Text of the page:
Yellow Power, Yellow Soul
About the BookSaxophonist Fred Ho is an unabashedly revolutionary artist who offers up music that is illuminating, daring, informative, scholarly, ambitious, brashly confident and vigorous, meticulous, extravagant, and emotionally sweeping. A foremost voice in the history of West Coast Asian American jazz, the East Coast avant-garde, and numerous antioppression movements, Ho has spent his life redefining the relationship between art and politics.
This dynamic collection explores the life, work, and persona of Fred Ho. Scholars, artists, and friends give their unique takes on Ho's career, articulating his artistic contributions, their joint projects, and personal stories. Interspersed throughout is original poetry inspired by Ho's work. Amplifying his musical and theatrical work, his political theory and activism, and his personal life as it relates to politics, Yellow Power, Yellow Soul offers an intimate appreciation of the entirety of Fred Ho's irrepressible and truly original creative spirit.
Contributors are Roger N. Buckley, Peggy Myo-Young Choy, Jayne Cortez, Kevin Fellezs, Diane C. Fujino, Magdalena Gomez, Richard Hamasaki, Esther Iverem, Robert Kocik, Genny Lim, Ruth Margraff, Bill V. Mullen, Tamara Roberts, Arthur J. Sabatini, Kalamu ya Salaam, Miyoshi Smith, Arthur Song, and Salim Washington.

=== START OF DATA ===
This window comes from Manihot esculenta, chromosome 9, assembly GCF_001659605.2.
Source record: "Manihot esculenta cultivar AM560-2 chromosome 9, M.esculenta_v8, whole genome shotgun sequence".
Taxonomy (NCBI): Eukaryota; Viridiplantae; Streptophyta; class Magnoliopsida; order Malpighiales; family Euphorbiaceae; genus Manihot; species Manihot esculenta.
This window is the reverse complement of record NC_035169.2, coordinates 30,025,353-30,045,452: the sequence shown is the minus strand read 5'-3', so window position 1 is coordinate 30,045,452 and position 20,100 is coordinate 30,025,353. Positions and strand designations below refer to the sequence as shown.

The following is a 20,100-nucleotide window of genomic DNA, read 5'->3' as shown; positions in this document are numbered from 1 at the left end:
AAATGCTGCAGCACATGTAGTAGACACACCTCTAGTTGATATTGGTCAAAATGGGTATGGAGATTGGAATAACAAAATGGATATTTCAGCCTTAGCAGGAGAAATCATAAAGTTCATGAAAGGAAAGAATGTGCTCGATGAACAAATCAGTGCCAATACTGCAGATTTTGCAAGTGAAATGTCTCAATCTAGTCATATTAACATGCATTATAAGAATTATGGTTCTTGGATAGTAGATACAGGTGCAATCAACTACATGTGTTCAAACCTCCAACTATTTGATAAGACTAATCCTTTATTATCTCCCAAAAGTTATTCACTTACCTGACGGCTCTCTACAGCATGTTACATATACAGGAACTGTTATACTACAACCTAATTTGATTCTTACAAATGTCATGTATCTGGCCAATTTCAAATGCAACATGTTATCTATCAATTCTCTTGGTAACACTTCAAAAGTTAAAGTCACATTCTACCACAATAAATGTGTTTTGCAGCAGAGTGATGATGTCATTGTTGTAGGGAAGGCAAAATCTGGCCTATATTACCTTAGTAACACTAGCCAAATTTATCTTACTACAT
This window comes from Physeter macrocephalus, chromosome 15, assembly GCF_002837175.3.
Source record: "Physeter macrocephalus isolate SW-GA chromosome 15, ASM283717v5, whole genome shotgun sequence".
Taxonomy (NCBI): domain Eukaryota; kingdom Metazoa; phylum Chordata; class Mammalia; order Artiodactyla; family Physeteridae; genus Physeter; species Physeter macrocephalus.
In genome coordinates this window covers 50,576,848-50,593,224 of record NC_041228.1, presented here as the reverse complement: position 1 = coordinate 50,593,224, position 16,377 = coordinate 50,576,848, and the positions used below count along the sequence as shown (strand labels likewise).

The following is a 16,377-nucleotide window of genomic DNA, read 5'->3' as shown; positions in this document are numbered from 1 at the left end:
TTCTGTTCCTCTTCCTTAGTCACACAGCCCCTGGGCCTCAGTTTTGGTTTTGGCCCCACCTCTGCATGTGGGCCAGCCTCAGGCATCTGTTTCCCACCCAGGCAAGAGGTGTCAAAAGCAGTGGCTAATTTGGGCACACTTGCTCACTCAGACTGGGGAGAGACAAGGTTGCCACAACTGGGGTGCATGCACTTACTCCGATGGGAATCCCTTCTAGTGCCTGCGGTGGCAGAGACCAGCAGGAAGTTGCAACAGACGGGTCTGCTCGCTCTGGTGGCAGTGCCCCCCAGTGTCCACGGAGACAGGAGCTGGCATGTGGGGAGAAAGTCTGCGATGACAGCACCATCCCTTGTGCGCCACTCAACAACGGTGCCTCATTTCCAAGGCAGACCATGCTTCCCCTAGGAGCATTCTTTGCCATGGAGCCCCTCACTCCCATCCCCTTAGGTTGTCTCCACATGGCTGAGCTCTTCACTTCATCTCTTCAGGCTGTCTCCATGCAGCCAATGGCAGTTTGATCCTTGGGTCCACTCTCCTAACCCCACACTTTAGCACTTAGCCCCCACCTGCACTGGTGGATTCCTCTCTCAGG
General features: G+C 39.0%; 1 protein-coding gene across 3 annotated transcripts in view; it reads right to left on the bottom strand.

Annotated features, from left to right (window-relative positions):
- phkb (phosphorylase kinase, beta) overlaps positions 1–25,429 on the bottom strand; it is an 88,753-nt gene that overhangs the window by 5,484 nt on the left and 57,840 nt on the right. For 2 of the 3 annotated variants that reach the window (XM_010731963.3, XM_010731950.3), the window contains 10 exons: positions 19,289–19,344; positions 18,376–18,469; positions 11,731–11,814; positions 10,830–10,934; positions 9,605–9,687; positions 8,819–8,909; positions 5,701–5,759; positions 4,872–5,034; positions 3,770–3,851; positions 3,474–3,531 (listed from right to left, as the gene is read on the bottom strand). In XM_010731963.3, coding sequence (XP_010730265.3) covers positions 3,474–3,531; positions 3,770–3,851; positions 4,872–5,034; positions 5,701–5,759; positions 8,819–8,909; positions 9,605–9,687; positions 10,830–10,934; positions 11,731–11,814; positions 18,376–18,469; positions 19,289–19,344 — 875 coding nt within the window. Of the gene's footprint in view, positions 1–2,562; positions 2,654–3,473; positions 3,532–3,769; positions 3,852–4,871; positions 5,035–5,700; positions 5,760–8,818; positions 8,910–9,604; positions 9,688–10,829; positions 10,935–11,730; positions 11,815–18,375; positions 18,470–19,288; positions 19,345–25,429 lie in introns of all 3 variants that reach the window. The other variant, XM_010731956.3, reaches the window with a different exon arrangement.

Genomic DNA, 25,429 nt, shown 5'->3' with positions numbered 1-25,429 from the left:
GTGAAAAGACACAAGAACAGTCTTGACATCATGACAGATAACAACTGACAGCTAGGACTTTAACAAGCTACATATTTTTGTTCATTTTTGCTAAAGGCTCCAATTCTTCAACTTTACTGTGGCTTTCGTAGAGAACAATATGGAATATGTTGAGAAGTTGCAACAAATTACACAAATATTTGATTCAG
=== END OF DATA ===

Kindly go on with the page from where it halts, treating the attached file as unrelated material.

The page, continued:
About the AuthorRoger N. Buckley is a professor of history and the founding director of the Asian American Studies Institute at the University of Connecticut. Tamara Roberts is an assistant professor of ethnomusicology and performance studies at the University of California, Berkeley.
Reviews"Those genuinely interested in the transgressive and transcendent potential of performance and cultural production as well as the political power of transcultural solidarity would do well to engage Yellow Power Yellow Soul."--Journal of Asian American Studies
"[Yellow Power, Yellow Soul] provides great insight into Ho's formative years, his writing process with a variety of collaborators, and the evolution of his aesthetics and philosophies."--Journal of the Society for American Music
"This powerful volume is an antiphonal response to Fred Ho's revolutionary music and politics. Ho's aesthetics are assertive, demanding, unequivocal, absolute, polemical, unrelenting, and beautiful, and his friends and colleagues have responded in kind. This collection carries forward Ho's message."--Deborah Wong, author of Speak It Louder: Asian Americans Making Music